But that’s exactly what happened. A broad, unlikely market shock — the transition from hard-copy to broadband distribution of music, busted a cap in profit margins. The entire rap game was deeply in debt, and suddenly its once bullish fundamentals looked like they’d been shot nine times.

The labels thought they were hedged against this problem — they diversified across rap posses, they had cutI only accept payment in G-units. up and securitized rappers across labels — although one may wonder whether multiple members of the L.O.X. (a.k.a D-Block) constitute a significant diversification benefit.

The industry even tried an emergency realignment of monetary policy, instituting 50-cent as the central banker and the G-Unit as the new currency — which they then inflated and devalued by publishing a bunch of soft pop dance tracks.

But while it forestalled the crash, it did not prevent it.

It turns out the rap game had a broad underlying correlation that made it vulnerable to a systemic shock. Rap posses bloated with overvalued assets were forced to write down their losses and collapsed under their own weight. Nobody was going to fly in two busfuls of rappers and producers and fill all their necks with diamonds so you can stand in a parking lot and tell people where you live anymore. Tighter credit, unemployment, stagnation and soaring inflation led to circumstances reminiscent of the 1970s —

Who does that leave for the winners?

Well, admittedly, it’s an overall smaller pie — rap earnings may not return to previous highs soon, if ever.

But for certain well-capitalized quality rappers with proven track records, there were still profits to be made. Some rappers well-positioned for deleveraging emerged from the crisis stronger —

But the biggest gains came from cheap labor available in the emerging markets —

I suppose that the positive note to end on, it’s important to remember that there are lollipops to be had even in bear markets.

10 Comments on “The Bling Bubble”

  1. josh #

    Amazing that a genre that at its best railed against the institutional racism represented by figures like Reagan actually found itself stuck in voodoo economics.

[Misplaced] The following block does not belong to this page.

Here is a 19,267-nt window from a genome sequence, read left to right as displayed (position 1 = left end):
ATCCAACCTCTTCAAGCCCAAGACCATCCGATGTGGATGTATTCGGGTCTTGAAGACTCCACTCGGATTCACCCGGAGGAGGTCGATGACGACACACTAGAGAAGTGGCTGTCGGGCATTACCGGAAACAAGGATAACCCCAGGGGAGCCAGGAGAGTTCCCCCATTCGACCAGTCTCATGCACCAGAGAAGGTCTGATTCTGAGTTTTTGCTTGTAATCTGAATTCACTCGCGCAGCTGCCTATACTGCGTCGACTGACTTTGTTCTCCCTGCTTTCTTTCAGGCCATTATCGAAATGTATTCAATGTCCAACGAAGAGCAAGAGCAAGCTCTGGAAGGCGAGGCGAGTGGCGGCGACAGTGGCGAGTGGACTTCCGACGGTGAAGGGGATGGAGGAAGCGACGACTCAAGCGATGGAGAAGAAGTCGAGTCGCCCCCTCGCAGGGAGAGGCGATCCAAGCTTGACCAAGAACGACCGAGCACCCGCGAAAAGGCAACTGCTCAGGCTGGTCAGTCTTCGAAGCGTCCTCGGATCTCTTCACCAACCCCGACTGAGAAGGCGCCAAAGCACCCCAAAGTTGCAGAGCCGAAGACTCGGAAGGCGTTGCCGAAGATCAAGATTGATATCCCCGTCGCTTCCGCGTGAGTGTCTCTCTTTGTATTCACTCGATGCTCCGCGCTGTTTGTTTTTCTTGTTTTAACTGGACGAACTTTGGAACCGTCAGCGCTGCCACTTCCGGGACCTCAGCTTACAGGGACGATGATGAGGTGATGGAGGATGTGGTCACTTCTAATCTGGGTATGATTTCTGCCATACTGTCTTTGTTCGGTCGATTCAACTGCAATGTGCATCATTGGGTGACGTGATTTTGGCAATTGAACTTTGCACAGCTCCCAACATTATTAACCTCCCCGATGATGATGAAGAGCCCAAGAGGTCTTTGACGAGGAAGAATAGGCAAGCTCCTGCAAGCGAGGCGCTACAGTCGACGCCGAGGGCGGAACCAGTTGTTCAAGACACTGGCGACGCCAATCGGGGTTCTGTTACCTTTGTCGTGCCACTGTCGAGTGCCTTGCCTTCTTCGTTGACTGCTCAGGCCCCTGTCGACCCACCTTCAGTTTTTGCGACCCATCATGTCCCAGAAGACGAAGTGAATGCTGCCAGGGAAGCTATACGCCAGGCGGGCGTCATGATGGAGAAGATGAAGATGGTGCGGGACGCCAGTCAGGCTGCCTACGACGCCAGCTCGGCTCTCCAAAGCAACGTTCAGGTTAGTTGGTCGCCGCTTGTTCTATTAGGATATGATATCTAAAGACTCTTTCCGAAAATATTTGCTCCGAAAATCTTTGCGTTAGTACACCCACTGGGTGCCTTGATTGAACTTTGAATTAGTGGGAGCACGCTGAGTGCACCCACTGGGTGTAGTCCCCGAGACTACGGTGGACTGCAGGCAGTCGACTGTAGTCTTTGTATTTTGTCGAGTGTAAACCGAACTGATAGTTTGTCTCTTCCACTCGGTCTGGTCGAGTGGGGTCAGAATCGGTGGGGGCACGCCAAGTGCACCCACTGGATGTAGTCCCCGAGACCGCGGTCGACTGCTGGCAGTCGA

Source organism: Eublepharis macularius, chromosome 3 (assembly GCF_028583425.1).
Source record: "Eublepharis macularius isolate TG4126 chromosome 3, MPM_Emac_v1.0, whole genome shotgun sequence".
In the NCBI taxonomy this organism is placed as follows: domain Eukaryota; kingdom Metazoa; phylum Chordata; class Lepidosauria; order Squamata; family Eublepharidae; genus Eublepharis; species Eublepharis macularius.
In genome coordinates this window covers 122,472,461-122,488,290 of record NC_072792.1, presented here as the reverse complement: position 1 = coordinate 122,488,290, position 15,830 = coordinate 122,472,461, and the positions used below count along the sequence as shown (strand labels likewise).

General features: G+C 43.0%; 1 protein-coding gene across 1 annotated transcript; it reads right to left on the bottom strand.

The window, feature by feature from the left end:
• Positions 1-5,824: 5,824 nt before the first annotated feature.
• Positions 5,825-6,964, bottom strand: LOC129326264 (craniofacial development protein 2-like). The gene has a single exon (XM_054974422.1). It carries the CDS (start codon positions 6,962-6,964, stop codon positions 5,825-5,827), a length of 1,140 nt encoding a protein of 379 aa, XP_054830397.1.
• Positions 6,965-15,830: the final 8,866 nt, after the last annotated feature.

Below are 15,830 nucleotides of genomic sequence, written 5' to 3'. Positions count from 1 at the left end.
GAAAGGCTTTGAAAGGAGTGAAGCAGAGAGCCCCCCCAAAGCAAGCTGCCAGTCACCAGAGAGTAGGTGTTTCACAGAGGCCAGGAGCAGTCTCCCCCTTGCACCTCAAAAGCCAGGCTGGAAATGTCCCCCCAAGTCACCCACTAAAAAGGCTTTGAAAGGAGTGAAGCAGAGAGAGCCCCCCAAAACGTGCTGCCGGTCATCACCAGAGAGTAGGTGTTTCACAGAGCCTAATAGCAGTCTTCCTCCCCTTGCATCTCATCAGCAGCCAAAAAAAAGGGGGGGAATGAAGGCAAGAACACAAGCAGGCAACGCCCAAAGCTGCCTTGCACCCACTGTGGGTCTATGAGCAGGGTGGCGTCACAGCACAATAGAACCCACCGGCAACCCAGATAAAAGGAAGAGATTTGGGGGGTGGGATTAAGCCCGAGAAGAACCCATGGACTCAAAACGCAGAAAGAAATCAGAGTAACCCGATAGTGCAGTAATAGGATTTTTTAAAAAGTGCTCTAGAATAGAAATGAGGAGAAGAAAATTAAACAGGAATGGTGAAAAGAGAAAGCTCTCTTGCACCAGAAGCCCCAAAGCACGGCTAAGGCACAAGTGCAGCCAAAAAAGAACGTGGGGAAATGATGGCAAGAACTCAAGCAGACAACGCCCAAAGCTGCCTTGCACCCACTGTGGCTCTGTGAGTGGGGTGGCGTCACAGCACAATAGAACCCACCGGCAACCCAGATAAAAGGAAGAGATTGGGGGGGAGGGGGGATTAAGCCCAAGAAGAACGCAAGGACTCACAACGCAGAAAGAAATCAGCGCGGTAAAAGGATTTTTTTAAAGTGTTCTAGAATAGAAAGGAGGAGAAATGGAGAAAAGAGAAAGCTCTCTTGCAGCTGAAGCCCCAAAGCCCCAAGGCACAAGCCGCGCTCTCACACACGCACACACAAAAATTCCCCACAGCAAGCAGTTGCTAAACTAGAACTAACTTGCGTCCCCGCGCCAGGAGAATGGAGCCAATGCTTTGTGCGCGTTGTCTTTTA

Also, the “right now at eBay” under this article reflects the falling price of bling nicely. Just $8.94 for “Iced-Out PIMP Gold Bling Teeth?” I love stagflation!


  2. Gab #

    How much do all the “hoes” count toward the capital gained by bling? Are they solid or liquid assets? And does the amount of clothing effect purchase price? Positive or negative investment? Risky? What would speculators think of a rapper with more or less in his portfolio?


  3. mlawski OTI Staff #

    “Are they solid or liquid assets?”



  4. fenzel #

    Actually, as in the case of most inflationary crises, when it comes to hoes, it was too much money chasing too few goods. As a wise man once said —

    “Every other city we go,
    Every other video,
    No matter where we go,
    We see the same ho.

    I sitin back watchin Montell Jordan video,
    I see the same WOMAN that was in the homeboy Nate video.
    Then I flip the channel.
    I’m checkin out the my homeboy Tupac video.
    I see the same WOMAN that was in my video.
    Know what I’m sayin?
    And then, you know what I’m sayin,
    To make that even more f**ked up,
    I’m watchin Million Man March
    And I see the same WOMAN on the Million Man March
    That was in the homeboy Warren G video.
    I mean, damn, everywhere I look,
    Everywhere I go I see the same ho.
    Don’t get mad, I’m only bein real.


  5. Gab #

    Hm, a shared commodity. I think we women need to diversify, and more of us.


  6. Rob #

    Excellent work!
    However, any discussion of the M&A crisis of 2001 is incomplete without a mention of that year’s Takeover of this rap shit by Jay-Z and Roc-A-Fella Records.
    No video footage exists to document this event, but there is an audiotape and a file photo:


  7. fenzel OTI Staff #

    The irony of course being that Roc-A-Fella staged its takeover shortly after the re-merger of Exxon and Mobil back into Standard Oil.

    Roc-A-Fella and Rockefeller, running train on America!


  8. Scott #

    So…you’re saying that if an atomic bomb dropped on Rap City, Lil Wayne, Soulja Boy, and other radio-friendly wastes of space would survive like cockroaches? That’s a sad note to end on.

    Support local music! Support quality music!


  9. fenzel #

    You can level a lot of criticisms at Soulja Boy (and I would enjoy reading them), but, with all due respect, I don’t think it’s fair to imply that he’s mass-produced or made his fame off the radio.

    I mean, this is a random kid who named his album after the website he made himself. You gotta give him some credit for that, even if you don’t particularly support his message of supermanning hoes.


  10. Matthew Belinkie OTI Staff #

    I always thought it was strange, him asking us to “watch him superman that ho.” Because supermanning is not a particularly interesting thing to watch. Is there ANY supermanning porn?